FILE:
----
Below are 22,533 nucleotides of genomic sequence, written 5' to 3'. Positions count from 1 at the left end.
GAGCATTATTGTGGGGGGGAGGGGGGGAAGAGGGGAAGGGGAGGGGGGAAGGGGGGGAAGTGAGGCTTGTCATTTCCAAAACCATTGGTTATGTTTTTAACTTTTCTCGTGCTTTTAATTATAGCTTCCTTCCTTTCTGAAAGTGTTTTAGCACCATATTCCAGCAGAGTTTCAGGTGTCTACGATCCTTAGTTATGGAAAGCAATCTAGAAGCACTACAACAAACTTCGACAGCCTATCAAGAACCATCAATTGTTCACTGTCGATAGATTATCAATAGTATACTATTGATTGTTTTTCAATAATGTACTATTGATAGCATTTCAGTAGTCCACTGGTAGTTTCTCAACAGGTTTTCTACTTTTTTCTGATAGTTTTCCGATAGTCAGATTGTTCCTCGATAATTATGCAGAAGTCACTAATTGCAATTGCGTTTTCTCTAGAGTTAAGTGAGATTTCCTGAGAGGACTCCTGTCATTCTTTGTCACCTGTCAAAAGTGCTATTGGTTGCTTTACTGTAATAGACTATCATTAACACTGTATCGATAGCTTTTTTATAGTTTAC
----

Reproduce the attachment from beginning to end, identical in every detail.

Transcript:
Below are 22,533 nucleotides of genomic sequence, written 5' to 3'. Positions count from 1 at the left end.
GAGCATTATTGTGGGGGGGAGGGGGGGAAGAGGGGAAGGGGAGGGGGGAAGGGGGGGAAGTGAGGCTTGTCATTTCCAAAACCATTGGTTATGTTTTTAACTTTTCTCGTGCTTTTAATTATAGCTTCCTTCCTTTCTGAAAGTGTTTTAGCACCATATTCCAGCAGAGTTTCAGGTGTCTACGATCCTTAGTTATGGAAAGCAATCTAGAAGCACTACAACAAACTTCGACAGCCTATCAAGAACCATCAATTGTTCACTGTCGATAGATTATCAATAGTATACTATTGATTGTTTTTCAATAATGTACTATTGATAGCATTTCAGTAGTCCACTGGTAGTTTCTCAACAGGTTTTCTACTTTTTTCTGATAGTTTTCCGATAGTCAGATTGTTCCTCGATAATTATGCAGAAGTCACTAATTGCAATTGCGTTTTCTCTAGAGTTAAGTGAGATTTCCTGAGAGGACTCCTGTCATTCTTTGTCACCTGTCAAAAGTGCTATTGGTTGCTTTACTGTAATAGACTATCATTAACACTGTATCGATAGCTTTTTTATAGTTTAC